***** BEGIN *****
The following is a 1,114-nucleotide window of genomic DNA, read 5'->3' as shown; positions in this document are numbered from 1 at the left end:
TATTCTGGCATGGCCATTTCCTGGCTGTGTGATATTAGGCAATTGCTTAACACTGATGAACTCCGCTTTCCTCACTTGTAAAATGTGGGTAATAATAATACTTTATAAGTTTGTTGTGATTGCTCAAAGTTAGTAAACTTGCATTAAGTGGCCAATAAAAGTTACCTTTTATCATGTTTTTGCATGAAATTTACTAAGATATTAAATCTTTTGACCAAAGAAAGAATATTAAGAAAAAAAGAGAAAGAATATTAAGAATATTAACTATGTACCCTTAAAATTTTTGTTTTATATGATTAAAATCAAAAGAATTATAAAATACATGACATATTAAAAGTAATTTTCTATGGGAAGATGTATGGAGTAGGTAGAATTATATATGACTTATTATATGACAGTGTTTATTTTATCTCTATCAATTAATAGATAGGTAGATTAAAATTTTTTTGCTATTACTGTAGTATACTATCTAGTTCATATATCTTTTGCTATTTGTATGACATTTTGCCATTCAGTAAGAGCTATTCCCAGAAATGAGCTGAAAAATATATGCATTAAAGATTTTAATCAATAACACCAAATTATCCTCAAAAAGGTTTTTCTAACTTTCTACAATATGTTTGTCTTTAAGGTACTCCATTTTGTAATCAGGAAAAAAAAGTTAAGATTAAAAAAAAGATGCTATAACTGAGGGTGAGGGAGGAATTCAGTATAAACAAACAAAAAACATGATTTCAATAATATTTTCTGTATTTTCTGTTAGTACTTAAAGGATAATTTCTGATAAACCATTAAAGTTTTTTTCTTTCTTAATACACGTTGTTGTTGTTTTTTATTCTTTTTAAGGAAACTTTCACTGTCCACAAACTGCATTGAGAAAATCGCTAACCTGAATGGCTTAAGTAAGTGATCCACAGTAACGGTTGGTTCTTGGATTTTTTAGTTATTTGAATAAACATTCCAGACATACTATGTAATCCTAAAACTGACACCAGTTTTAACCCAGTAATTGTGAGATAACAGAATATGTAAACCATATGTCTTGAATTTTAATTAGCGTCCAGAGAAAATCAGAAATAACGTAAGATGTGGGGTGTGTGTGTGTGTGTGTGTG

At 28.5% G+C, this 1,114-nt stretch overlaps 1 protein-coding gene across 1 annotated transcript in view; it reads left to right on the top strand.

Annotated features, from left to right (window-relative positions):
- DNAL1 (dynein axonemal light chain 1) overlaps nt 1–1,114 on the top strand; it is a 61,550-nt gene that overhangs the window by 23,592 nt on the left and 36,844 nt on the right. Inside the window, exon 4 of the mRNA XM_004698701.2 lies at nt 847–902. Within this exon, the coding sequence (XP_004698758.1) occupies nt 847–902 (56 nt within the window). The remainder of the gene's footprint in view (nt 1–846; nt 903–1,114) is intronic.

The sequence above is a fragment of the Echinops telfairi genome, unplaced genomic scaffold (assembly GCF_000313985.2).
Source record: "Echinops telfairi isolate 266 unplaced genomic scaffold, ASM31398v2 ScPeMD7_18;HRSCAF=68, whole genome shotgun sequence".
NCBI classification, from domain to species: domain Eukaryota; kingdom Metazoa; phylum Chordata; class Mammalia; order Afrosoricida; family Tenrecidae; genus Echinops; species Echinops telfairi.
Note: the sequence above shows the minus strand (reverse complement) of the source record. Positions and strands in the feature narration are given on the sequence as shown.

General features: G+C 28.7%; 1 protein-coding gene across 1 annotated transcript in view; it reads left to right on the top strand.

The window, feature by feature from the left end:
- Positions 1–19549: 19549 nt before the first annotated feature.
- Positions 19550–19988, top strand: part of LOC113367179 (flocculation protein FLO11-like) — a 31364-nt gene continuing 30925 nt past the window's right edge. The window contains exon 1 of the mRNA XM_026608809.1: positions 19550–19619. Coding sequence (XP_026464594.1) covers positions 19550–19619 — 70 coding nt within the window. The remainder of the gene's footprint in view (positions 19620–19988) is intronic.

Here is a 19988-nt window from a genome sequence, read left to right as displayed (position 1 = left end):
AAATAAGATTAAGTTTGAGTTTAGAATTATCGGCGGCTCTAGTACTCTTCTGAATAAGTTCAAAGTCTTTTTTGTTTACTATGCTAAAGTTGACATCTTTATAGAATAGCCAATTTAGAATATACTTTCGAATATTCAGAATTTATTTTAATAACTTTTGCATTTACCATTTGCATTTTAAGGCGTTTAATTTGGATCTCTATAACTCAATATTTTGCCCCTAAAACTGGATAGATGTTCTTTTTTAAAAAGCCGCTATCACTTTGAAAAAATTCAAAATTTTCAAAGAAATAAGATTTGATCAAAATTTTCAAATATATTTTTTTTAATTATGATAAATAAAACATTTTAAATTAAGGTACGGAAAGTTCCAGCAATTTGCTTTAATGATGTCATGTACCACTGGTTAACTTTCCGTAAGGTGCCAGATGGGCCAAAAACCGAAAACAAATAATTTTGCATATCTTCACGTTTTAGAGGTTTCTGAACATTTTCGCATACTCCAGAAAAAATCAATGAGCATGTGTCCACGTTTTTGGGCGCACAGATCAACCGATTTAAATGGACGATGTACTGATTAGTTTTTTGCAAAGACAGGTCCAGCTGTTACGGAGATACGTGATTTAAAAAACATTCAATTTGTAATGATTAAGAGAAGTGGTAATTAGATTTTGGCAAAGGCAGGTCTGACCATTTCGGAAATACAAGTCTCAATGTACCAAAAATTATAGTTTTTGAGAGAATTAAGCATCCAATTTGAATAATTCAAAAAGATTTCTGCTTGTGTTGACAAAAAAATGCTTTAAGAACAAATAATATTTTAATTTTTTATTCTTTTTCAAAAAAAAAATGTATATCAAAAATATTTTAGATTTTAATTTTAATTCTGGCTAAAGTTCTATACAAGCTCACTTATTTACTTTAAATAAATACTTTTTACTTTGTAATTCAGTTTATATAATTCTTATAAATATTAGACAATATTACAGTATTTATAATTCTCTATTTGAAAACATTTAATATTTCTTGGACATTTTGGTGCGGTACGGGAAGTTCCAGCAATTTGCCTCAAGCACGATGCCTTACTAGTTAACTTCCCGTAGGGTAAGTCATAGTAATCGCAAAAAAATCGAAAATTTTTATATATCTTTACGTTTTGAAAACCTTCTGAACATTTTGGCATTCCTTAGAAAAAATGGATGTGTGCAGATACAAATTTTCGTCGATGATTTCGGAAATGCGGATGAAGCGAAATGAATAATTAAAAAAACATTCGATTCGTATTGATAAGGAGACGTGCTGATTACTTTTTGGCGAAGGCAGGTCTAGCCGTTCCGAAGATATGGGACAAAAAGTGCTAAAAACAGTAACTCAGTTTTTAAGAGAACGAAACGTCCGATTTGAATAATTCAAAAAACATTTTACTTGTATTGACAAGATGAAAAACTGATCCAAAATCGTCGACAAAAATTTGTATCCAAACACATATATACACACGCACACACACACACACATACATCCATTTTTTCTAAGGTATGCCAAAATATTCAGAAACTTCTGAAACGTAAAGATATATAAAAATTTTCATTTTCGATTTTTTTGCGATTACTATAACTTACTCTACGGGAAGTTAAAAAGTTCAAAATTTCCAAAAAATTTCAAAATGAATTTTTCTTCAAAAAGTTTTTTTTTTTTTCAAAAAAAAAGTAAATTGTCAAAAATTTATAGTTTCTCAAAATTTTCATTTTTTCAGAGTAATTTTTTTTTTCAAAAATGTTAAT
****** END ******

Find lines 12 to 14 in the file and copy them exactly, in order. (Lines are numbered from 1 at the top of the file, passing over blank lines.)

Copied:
- Positions 1–19549: 19549 nt before the first annotated feature.
- Positions 19550–19988, top strand: part of LOC113367179 (flocculation protein FLO11-like) — a 31364-nt gene continuing 30925 nt past the window's right edge. The window contains exon 1 of the mRNA XM_026608809.1: positions 19550–19619. Coding sequence (XP_026464594.1) covers positions 19550–19619 — 70 coding nt within the window. The remainder of the gene's footprint in view (positions 19620–19988) is intronic.

Here is a 19988-nt window from a genome sequence, read left to right as displayed (position 1 = left end):